Top newspaper reporter Francis Frings, paramour of nightclub singer extraordinaire Nora Aspen, hears from a top city leader who has had enough and is ready to sing.

Monday, October 11, 2010

Review: 'Revolution'

By Jennifer Donnelly
YA Novel
October 2010
Delacorte Press
ISBN: 978-0-385-73763-0

Andi Alpers is one of a group of very smart, very talented, very privileged teens at a private school in Brooklyn. They begin their days self-medicating to dull the pain of being very smart, very talented and very privileged.

However, Andi, a promising musician, has real pain. She watched her little brother die in the street and she knows it was her fault.

Monday, October 4, 2010

Review: 'Best American Noir of the Century'

THE BEST AMERICAN NOIR OF THE CENTURY Edited by James Ellroy and Otto Penzler
Crime fiction anthology
October 2010
Houghton Mifflin Harcourt
ISBN: 978-0547330778

It's dark, it's going to end badly and there is probably a dangerous woman involved. Must be noir.

Otto Penzler, working with James Ellroy, has brought together stories to define this narrow niche of bleak crime literature with a new anthology. The Best American Noir of the Century has some of the usual suspects and some surprises (especially in its reliance on recent fiction, a successful reliance). Some of the endings are more O. Henry than James M. Cain, but nearly every story has something to recommend it being discovered by a new audience or rediscovered by a reader more steeped in noir. This is more than a collection of stories to dip into; this is a reference work for anyone interested in crime fiction to delve into often.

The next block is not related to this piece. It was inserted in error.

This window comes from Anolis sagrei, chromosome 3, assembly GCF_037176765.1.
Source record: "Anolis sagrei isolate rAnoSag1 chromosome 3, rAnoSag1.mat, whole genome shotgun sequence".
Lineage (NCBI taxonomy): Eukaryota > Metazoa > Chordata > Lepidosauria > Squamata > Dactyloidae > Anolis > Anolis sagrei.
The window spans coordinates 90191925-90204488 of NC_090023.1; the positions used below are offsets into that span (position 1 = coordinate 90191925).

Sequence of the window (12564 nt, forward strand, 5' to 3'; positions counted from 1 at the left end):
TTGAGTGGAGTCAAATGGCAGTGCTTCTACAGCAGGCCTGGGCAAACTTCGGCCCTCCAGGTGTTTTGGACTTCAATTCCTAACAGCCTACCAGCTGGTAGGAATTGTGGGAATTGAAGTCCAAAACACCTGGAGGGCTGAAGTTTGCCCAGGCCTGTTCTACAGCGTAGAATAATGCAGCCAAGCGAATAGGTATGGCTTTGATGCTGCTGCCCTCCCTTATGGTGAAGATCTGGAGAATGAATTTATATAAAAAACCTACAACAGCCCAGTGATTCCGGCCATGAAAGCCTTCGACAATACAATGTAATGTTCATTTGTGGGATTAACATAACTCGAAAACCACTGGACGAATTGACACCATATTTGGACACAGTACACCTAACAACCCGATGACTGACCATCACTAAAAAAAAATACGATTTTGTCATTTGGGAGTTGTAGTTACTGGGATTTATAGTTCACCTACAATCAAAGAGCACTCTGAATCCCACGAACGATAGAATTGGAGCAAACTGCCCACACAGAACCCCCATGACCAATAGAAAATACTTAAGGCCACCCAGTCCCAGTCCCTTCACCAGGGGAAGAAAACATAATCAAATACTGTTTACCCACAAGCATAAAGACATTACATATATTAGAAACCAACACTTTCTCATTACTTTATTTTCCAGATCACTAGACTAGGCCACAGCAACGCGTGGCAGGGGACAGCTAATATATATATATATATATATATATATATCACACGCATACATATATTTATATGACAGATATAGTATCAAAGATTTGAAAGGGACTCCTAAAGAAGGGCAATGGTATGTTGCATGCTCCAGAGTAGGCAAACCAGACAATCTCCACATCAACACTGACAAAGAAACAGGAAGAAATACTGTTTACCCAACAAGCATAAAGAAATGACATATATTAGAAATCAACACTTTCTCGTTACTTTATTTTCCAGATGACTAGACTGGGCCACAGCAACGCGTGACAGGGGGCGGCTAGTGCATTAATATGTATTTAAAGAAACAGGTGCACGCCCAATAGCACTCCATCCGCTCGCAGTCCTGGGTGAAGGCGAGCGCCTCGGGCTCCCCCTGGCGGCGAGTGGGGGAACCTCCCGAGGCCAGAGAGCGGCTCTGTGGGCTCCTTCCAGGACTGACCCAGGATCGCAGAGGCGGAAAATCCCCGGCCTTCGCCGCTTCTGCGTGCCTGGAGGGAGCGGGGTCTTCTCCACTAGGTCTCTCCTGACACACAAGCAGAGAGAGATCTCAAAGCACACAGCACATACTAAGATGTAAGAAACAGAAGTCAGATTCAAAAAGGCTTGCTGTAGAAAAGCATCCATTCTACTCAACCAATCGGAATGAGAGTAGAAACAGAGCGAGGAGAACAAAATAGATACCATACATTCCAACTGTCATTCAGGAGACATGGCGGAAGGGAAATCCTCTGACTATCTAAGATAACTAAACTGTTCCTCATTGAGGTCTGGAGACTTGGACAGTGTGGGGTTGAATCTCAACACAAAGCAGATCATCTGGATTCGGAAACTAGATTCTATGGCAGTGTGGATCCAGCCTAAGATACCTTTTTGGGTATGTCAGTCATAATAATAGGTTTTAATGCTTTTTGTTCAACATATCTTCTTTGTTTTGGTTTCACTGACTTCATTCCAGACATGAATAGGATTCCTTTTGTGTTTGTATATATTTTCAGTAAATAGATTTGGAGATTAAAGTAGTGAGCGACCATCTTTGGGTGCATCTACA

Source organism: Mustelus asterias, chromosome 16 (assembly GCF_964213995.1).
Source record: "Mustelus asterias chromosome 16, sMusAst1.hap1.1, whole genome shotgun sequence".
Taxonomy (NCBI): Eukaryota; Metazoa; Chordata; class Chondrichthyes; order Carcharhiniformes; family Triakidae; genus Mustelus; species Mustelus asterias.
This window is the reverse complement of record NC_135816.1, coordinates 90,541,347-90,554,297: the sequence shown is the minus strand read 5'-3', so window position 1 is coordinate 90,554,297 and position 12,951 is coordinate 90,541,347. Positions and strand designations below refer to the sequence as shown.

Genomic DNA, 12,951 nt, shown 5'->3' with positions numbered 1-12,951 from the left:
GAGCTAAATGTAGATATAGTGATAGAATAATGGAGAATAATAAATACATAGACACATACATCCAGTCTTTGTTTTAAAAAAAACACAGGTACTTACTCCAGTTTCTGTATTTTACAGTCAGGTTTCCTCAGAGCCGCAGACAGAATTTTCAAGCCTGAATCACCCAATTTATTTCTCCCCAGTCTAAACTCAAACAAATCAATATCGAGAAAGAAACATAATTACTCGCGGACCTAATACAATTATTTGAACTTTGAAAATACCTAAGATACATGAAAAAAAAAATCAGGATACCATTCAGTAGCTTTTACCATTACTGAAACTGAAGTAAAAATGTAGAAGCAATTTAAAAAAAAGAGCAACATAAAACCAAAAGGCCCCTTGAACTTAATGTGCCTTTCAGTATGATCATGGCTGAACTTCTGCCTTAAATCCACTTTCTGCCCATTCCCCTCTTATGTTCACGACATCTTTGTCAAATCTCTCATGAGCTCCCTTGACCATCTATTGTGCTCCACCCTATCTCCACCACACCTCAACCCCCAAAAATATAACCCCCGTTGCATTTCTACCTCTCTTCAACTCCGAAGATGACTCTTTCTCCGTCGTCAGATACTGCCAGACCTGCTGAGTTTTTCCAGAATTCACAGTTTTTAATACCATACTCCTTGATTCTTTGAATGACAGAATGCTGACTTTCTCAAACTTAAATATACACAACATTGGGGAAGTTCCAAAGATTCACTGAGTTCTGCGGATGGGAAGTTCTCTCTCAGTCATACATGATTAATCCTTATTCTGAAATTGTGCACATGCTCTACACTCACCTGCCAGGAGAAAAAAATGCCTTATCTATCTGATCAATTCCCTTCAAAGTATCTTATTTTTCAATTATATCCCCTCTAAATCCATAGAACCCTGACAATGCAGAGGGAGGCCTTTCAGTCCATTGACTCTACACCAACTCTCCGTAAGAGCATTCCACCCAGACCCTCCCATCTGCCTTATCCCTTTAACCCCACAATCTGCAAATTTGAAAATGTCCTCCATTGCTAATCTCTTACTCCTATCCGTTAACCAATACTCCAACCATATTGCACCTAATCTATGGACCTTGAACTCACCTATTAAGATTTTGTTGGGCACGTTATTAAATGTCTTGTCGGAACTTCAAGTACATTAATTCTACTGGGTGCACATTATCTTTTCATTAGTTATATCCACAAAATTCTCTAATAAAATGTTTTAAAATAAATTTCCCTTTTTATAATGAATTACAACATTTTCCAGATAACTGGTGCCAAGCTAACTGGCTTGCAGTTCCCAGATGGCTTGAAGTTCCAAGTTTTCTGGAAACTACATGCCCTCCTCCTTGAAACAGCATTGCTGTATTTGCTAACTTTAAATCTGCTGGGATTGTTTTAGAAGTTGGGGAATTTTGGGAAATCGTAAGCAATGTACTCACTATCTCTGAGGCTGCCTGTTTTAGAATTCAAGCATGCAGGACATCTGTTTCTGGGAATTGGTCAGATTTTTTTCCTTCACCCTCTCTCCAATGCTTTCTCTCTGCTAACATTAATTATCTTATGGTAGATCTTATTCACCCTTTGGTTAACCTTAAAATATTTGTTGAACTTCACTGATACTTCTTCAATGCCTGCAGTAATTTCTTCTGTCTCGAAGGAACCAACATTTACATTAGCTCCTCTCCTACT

The collection begins with a classic that leaves no hope for sunshine. Tod Robbins's story Spur was the inspiration for the film Freaks, directed by Tod Browning of Dracula fame. The story of a little man with a big heart who loves the wrong woman is as creepy and eerie as any old European fairy tale, and is very different from the film. A truly inspired choice from 1923 for the opener.

Saturday, October 2, 2010

Review: 'Rogue Males'

In honor of Stephen J. Cannell's passing, here's my review of Craig McDonald's absorbing Rogue Males. His conversation with Cannell is a wonderful thing to read; I got a great sense of what a great fella Cannell had to have been.

ROGUE MALES: Conversations & Confrontations About the Writing Life
By Craig McDonald
Nonfiction (interviews of mystery writers)
May 2009
Bleak House Books
ISBN: 978-1-932557-45-9

Often, those who are not writers can be bored stiff at the idea of reading what writers think about their craft. Thanks to the writers chosen by Craig McDonald to talk about their work, Rogue Males is instead a treasure of what makes fiction -- especially crime fiction -- matter.

Whether it's James Ellroy talking about his tortured past and plans of future greatness (just before he decided not to give interviews any more), Max Allan Collins and Stephen J. Cannell being honest about scriptwriting, the late James Crumley discussing writers he admires or Tom Russell telling why music matters, Rogue Males is filled with riveting people giving honest views on what matters to them when it comes to writing and, through those revelations, what matters in life.